When it comes to losing fat, no magic pill or powder can replace consistent work in the gym and a clean diet. Your efforts will always trump anything a supplement can do. That said, there are a handful of ingredients that may help boost your metabolism and enhance your weight-loss efforts.
Two of those ingredients—green tea and green coffee—may already be part of your daily morning ritual, but they’re also sold in supplement form as green tea and green coffee extract. If fat loss is your goal, is one extract better than the other? It’s time to put these two green titans in a head-to-head battle for fat-loss supremacy!
Make Time For Tea
Green tea, which comes from the Camellia sinensis plant, has been recommended as a healthful drink for centuries with potential health benefits ranging from improved antioxidant status to cardiovascular support. Although multiple parts of the plant can be used, it’s the extract from the leaves that seems to offer the most health benefits, especially when it comes to weight loss.
The two components primarily responsible for green tea extract’s (GTE) health benefits are catechins, which provide the majority of antioxidants benefits, and caffeine, which enhances thermogenesis and fat metabolism.
When compared to a placebo and caffeine alone, GTE has been shown to significantly increase 24-hour energy expenditure.[1,2] Over time, increasing the number of calories you burn both at rest and during exercise could lead to favorable changes in your body composition. Furthermore, there are multiple studies showing GTE’s ability to increase rates of fat oxidation (or fat burning) over a 24-hour period.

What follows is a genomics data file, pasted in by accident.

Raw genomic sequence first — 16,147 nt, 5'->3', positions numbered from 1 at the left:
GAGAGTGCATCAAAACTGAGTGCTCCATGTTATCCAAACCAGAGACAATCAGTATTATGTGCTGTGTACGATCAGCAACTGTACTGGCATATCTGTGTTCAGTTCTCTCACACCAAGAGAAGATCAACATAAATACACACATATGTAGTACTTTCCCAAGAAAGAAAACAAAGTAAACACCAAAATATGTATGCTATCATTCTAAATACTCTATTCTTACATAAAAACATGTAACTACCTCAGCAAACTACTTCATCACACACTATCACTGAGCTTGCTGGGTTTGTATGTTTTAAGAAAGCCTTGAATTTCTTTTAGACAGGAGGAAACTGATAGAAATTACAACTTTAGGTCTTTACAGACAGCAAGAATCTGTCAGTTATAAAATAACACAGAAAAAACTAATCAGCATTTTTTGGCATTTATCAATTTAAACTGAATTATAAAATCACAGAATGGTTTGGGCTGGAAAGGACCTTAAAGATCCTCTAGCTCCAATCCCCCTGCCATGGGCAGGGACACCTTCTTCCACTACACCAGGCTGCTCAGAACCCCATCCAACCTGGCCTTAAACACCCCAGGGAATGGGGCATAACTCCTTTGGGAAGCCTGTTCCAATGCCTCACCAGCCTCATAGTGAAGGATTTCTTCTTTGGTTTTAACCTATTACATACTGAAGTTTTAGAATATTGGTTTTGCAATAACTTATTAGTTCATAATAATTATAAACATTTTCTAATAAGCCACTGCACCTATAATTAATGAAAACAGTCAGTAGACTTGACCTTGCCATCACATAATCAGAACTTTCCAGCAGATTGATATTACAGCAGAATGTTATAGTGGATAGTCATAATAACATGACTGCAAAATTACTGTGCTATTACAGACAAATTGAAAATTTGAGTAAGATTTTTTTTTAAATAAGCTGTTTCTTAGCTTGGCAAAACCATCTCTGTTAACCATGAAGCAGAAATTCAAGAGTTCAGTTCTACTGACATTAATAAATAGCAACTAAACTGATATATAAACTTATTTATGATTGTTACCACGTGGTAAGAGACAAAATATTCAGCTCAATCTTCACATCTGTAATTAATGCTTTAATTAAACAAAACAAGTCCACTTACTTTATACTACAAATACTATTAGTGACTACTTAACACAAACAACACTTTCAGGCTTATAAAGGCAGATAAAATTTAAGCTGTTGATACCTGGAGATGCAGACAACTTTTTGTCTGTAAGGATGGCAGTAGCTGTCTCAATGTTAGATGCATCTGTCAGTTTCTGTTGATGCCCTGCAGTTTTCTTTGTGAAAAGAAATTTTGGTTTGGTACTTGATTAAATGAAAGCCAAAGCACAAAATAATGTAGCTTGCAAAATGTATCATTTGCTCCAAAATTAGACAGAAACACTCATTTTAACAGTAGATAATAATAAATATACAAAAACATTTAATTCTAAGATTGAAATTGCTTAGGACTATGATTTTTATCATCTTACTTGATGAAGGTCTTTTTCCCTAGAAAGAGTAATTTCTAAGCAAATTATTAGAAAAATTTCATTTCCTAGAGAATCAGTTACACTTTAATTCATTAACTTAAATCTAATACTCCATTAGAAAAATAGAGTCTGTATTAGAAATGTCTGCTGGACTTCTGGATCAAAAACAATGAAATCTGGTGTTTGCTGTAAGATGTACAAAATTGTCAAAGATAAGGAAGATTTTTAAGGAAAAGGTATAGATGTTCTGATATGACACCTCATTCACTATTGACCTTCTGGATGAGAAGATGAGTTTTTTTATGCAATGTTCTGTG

Long-term consumption of green tea extract has been shown to support modest weight loss, around 2-3 pounds, over a 12-week period.3 While GTE clearly won’t do all the work for you, research suggests that, when combined with exercise, it can support greater weight loss when compared to exercise alone.
Green Is The New Black
Green coffee extract (GCE), as the name implies, is extracted from unroasted green coffee beans. Its main active ingredients are compounds known as chlorogenic acids, which are thought to be responsible for its weight-loss effects.
While it’s not entirely clear how it works, chlorogenic acid may be able to promote fat loss by increasing the activity of PPARalpha—a gene involved in fatty-acid transport and oxidation—and reducing the creation of new fat cells through its antioxidant effects.
To date, there has been only one study to demonstrate a positive effect of GCE on weight loss in humans. A 2007 study published in the Journal of International Medical Research found that when GCE was added to coffee, participants lost (on average) almost 12 pounds over a 12-week period, when combined with diet and exercise. This compared to only 3 pounds lost in the coffee-only group.
While results from this study are promising, larger, better-controlled studies are needed to truly determine the effectiveness of GCE as a weight-loss tool.